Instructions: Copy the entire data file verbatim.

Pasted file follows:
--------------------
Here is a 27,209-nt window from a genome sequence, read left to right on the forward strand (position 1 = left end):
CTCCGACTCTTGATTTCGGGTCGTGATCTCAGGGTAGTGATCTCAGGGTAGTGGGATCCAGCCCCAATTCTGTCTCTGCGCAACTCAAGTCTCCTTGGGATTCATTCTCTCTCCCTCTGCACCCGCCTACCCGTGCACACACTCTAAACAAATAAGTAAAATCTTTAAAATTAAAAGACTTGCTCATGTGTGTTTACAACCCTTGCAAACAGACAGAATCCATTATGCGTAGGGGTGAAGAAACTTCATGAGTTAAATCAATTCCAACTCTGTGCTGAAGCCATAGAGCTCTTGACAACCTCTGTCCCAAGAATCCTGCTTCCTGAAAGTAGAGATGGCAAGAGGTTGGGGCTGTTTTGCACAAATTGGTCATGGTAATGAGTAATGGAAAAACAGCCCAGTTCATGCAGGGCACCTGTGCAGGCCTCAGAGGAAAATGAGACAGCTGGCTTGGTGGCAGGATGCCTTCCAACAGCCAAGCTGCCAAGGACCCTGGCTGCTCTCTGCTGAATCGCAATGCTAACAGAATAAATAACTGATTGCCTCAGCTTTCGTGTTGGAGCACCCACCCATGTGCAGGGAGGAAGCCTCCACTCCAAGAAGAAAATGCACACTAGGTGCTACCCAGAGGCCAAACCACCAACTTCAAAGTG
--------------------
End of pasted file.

Here is a 27,209-nt window from a genome sequence, read left to right on the forward strand (position 1 = left end):
CTCCGACTCTTGATTTCGGGTCGTGATCTCAGGGTAGTGATCTCAGGGTAGTGGGATCCAGCCCCAATTCTGTCTCTGCGCAACTCAAGTCTCCTTGGGATTCATTCTCTCTCCCTCTGCACCCGCCTACCCGTGCACACACTCTAAACAAATAAGTAAAATCTTTAAAATTAAAAGACTTGCTCATGTGTGTTTACAACCCTTGCAAACAGACAGAATCCATTATGCGTAGGGGTGAAGAAACTTCATGAGTTAAATCAATTCCAACTCTGTGCTGAAGCCATAGAGCTCTTGACAACCTCTGTCCCAAGAATCCTGCTTCCTGAAAGTAGAGATGGCAAGAGGTTGGGGCTGTTTTGCACAAATTGGTCATGGTAATGAGTAATGGAAAAACAGCCCAGTTCATGCAGGGCACCTGTGCAGGCCTCAGAGGAAAATGAGACAGCTGGCTTGGTGGCAGGATGCCTTCCAACAGCCAAGCTGCCAAGGACCCTGGCTGCTCTCTGCTGAATCGCAATGCTAACAGAATAAATAACTGATTGCCTCAGCTTTCGTGTTGGAGCACCCACCCATGTGCAGGGAGGAAGCCTCCACTCCAAGAAGAAAATGCACACTAGGTGCTACCCAGAGGCCAAACCACCAACTTCAAAGTG